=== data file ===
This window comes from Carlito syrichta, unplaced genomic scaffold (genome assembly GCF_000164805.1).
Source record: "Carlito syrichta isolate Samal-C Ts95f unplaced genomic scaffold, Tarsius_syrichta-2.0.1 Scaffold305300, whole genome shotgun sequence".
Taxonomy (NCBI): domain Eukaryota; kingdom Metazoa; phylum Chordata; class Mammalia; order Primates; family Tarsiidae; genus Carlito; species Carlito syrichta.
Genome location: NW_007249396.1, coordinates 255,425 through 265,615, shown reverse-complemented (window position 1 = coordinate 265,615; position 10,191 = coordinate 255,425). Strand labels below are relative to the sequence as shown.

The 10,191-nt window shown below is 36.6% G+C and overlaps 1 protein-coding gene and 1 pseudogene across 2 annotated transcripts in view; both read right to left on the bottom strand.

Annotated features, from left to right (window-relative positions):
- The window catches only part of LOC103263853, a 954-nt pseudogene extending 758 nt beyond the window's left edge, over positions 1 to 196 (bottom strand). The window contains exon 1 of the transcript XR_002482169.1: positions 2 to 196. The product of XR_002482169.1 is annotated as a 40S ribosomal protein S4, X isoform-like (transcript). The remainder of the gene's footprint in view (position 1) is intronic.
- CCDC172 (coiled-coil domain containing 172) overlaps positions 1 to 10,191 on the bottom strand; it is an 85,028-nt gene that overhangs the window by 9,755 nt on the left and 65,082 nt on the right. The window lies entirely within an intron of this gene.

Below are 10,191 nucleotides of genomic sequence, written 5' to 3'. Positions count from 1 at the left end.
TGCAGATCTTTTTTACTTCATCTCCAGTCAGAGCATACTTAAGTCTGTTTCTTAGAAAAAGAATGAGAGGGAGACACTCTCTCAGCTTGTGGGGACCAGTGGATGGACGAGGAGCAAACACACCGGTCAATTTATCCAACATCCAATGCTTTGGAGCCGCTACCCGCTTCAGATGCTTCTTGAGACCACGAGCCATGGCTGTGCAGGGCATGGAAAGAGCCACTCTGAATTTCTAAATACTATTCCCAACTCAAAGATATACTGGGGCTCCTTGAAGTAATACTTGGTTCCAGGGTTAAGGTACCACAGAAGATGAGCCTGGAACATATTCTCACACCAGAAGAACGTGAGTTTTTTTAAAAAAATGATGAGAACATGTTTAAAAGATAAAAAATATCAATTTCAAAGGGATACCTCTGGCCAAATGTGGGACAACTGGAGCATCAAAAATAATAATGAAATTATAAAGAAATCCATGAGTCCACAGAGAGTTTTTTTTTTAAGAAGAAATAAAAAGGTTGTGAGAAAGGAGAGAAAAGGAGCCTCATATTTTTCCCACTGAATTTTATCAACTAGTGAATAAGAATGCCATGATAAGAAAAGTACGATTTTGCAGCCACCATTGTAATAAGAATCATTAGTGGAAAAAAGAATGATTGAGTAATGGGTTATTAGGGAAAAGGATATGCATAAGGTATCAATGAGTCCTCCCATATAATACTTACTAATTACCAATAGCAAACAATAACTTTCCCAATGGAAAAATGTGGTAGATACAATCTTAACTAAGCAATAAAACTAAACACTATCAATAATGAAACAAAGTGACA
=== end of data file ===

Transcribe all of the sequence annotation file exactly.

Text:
This window comes from Carlito syrichta, unplaced genomic scaffold (genome assembly GCF_000164805.1).
Source record: "Carlito syrichta isolate Samal-C Ts95f unplaced genomic scaffold, Tarsius_syrichta-2.0.1 Scaffold305300, whole genome shotgun sequence".
Taxonomy (NCBI): domain Eukaryota; kingdom Metazoa; phylum Chordata; class Mammalia; order Primates; family Tarsiidae; genus Carlito; species Carlito syrichta.
Genome location: NW_007249396.1, coordinates 255,425 through 265,615, shown reverse-complemented (window position 1 = coordinate 265,615; position 10,191 = coordinate 255,425). Strand labels below are relative to the sequence as shown.

The 10,191-nt window shown below is 36.6% G+C and overlaps 1 protein-coding gene and 1 pseudogene across 2 annotated transcripts in view; both read right to left on the bottom strand.

Annotated features, from left to right (window-relative positions):
- The window catches only part of LOC103263853, a 954-nt pseudogene extending 758 nt beyond the window's left edge, over positions 1 to 196 (bottom strand). The window contains exon 1 of the transcript XR_002482169.1: positions 2 to 196. The product of XR_002482169.1 is annotated as a 40S ribosomal protein S4, X isoform-like (transcript). The remainder of the gene's footprint in view (position 1) is intronic.
- CCDC172 (coiled-coil domain containing 172) overlaps positions 1 to 10,191 on the bottom strand; it is an 85,028-nt gene that overhangs the window by 9,755 nt on the left and 65,082 nt on the right. The window lies entirely within an intron of this gene.

Below are 10,191 nucleotides of genomic sequence, written 5' to 3'. Positions count from 1 at the left end.
TGCAGATCTTTTTTACTTCATCTCCAGTCAGAGCATACTTAAGTCTGTTTCTTAGAAAAAGAATGAGAGGGAGACACTCTCTCAGCTTGTGGGGACCAGTGGATGGACGAGGAGCAAACACACCGGTCAATTTATCCAACATCCAATGCTTTGGAGCCGCTACCCGCTTCAGATGCTTCTTGAGACCACGAGCCATGGCTGTGCAGGGCATGGAAAGAGCCACTCTGAATTTCTAAATACTATTCCCAACTCAAAGATATACTGGGGCTCCTTGAAGTAATACTTGGTTCCAGGGTTAAGGTACCACAGAAGATGAGCCTGGAACATATTCTCACACCAGAAGAACGTGAGTTTTTTTAAAAAAATGATGAGAACATGTTTAAAAGATAAAAAATATCAATTTCAAAGGGATACCTCTGGCCAAATGTGGGACAACTGGAGCATCAAAAATAATAATGAAATTATAAAGAAATCCATGAGTCCACAGAGAGTTTTTTTTTTAAGAAGAAATAAAAAGGTTGTGAGAAAGGAGAGAAAAGGAGCCTCATATTTTTCCCACTGAATTTTATCAACTAGTGAATAAGAATGCCATGATAAGAAAAGTACGATTTTGCAGCCACCATTGTAATAAGAATCATTAGTGGAAAAAAGAATGATTGAGTAATGGGTTATTAGGGAAAAGGATATGCATAAGGTATCAATGAGTCCTCCCATATAATACTTACTAATTACCAATAGCAAACAATAACTTTCCCAATGGAAAAATGTGGTAGATACAATCTTAACTAAGCAATAAAACTAAACACTATCAATAATGAAACAAAGTGACA